Again, we are talking NG, coal and power generation, not oil. Oil provides ~1% of power generation.

This oil thingy you are obsessed with...hmmmm...if we do not buy 17% oil, which comes form OPEC nations, it is going to stay in the ground, right? They are not going to get their coin to fund martyrdom operations, right? China and the Euro's are not going to buy what we do not buy. Help me with this.

Let's see, there was this guy called Ehrlich, who said we'd be out of basic commodities by 1985. We were not. Now, you believe your kids will not have oil. It's as anti-science a position as Erlich's. We have fracked out way to essentially energy independence on mostly private lands.

You don't seem too exercised by the loss of employment of your fellow citizens. That is the position you seem to be advocating.

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#34906 - 01/14/14 01:23 PM Re: Solar Energy [Re: wbtravis]
SierraNevada Offline


Registered: 09/05/11
Posts: 1100
Loc: NorCal
Originally Posted By: wbtravis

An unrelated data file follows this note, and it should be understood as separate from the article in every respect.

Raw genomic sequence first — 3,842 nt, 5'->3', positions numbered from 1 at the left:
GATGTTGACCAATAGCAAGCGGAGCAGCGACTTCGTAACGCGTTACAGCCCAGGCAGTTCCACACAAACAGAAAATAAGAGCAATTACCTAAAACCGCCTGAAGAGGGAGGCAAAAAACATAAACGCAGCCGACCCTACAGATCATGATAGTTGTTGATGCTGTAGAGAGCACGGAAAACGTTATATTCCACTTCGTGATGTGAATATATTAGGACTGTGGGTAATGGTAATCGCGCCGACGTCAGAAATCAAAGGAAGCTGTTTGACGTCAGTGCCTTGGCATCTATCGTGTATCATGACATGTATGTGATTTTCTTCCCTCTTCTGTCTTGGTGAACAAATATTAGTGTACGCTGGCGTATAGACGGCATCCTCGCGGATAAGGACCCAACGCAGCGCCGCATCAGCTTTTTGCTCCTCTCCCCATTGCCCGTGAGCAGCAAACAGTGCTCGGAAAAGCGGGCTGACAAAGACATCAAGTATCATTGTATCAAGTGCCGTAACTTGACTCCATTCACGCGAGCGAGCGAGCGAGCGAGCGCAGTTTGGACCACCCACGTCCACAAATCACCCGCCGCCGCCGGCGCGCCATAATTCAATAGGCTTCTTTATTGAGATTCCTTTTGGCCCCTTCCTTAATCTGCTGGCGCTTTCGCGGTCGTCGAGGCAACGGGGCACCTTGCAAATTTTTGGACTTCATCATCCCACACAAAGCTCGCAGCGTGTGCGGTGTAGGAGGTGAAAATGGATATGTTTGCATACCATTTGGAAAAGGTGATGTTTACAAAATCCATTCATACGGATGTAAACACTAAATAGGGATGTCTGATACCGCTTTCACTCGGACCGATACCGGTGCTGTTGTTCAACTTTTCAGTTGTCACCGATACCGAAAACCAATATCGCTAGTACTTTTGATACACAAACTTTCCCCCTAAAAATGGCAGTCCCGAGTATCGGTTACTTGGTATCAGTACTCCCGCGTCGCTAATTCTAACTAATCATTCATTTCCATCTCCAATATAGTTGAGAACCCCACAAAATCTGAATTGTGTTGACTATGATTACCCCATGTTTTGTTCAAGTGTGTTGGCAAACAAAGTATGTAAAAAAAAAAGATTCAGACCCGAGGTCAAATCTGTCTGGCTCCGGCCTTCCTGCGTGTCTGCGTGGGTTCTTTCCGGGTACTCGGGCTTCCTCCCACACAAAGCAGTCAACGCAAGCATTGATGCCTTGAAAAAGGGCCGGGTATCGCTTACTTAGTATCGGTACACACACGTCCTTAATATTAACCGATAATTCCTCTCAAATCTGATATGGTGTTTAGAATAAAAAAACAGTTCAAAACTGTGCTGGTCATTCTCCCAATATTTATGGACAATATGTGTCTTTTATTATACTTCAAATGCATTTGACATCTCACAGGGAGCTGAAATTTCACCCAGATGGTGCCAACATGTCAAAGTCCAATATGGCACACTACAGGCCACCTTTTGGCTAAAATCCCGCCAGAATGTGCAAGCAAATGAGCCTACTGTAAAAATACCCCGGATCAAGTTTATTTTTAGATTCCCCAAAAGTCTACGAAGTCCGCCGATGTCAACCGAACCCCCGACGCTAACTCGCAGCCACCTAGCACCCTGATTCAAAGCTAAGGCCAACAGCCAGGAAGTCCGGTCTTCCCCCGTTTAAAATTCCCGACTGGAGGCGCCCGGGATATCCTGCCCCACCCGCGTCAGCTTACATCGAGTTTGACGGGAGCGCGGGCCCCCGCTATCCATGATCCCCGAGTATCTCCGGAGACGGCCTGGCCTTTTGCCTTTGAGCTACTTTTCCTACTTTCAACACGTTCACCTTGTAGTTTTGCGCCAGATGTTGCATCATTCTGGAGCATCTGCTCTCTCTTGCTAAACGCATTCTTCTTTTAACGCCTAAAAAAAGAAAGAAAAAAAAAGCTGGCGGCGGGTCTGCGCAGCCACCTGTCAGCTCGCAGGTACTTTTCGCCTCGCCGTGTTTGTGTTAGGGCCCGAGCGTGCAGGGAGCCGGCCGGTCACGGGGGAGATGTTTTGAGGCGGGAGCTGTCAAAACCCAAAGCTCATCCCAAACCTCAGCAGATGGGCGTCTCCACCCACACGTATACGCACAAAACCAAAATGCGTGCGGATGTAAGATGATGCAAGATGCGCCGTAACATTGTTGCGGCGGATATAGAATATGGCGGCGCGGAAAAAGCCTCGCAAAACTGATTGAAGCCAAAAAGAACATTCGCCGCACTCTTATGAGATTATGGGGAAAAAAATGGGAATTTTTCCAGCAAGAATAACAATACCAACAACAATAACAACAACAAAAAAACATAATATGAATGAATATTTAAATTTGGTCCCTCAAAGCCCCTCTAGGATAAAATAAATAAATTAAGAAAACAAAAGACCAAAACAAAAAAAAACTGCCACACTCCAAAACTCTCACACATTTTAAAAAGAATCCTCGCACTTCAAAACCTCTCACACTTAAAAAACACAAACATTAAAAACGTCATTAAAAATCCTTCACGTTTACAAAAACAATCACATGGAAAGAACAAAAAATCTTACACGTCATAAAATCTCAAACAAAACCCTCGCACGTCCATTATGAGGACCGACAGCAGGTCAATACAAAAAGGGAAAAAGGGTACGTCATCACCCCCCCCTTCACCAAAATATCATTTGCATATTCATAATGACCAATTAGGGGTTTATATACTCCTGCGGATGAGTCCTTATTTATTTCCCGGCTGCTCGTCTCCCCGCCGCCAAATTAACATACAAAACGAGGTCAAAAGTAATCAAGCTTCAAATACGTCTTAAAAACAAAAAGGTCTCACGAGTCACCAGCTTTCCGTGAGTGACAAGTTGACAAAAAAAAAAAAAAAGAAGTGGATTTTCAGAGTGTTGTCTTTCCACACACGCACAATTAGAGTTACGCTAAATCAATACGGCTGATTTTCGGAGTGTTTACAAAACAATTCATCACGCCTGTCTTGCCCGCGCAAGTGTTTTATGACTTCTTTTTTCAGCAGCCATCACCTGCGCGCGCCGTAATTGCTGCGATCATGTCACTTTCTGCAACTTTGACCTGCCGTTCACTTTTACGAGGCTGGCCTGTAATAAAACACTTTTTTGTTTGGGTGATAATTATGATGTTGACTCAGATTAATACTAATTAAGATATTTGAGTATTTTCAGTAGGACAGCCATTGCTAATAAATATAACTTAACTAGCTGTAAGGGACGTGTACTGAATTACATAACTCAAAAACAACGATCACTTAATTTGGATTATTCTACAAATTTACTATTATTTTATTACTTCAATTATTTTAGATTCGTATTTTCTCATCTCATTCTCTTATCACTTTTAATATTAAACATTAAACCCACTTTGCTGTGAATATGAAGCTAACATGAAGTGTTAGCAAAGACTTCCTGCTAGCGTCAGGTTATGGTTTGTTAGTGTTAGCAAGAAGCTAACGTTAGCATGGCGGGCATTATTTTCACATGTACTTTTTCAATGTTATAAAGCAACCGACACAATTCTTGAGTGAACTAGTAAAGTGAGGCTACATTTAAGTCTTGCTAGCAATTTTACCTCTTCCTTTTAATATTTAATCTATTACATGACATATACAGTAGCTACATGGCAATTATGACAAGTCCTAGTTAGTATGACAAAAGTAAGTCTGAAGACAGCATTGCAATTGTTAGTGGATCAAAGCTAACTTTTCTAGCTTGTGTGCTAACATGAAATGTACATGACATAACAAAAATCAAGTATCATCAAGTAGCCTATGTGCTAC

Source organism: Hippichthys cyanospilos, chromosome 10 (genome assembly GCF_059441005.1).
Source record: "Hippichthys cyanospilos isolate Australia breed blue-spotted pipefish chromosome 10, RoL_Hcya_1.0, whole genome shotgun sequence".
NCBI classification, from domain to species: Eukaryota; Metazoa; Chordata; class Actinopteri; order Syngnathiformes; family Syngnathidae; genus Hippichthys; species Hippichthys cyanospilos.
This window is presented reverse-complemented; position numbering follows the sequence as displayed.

People make the price of all commodities...taxes and local policies are irrelevant. If there is a glut of any commodity the price goes down irrespective of government policy...it goes up if there is a shortage. It is what people are willing to pay for a good or service.

May 2013 Headline BP and Shell raided in European commission price-rigging inquiry European commission carries out 'unannounced inspections' to investigate claims prices were rigged for more than a decade.

Oct 2012 Headline Shell and BP accused of collusion in South Africa. A six-company price-fixing racket spanning decades.

Jan 2002 Headline State (Hawaii) settles oil suit for 1%. The $2 billion action over inflated gas prices finally sputters out for a penny on the dollar.

Jan 1993 Headline Chevron, Mobil, Shell Oil to settle price-fixing suit. $151 million settlement involving 10 oil companies.

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#34907 - 01/14/14 01:31 PM Re: Solar Energy [Re: SierraNevada]
SierraNevada Offline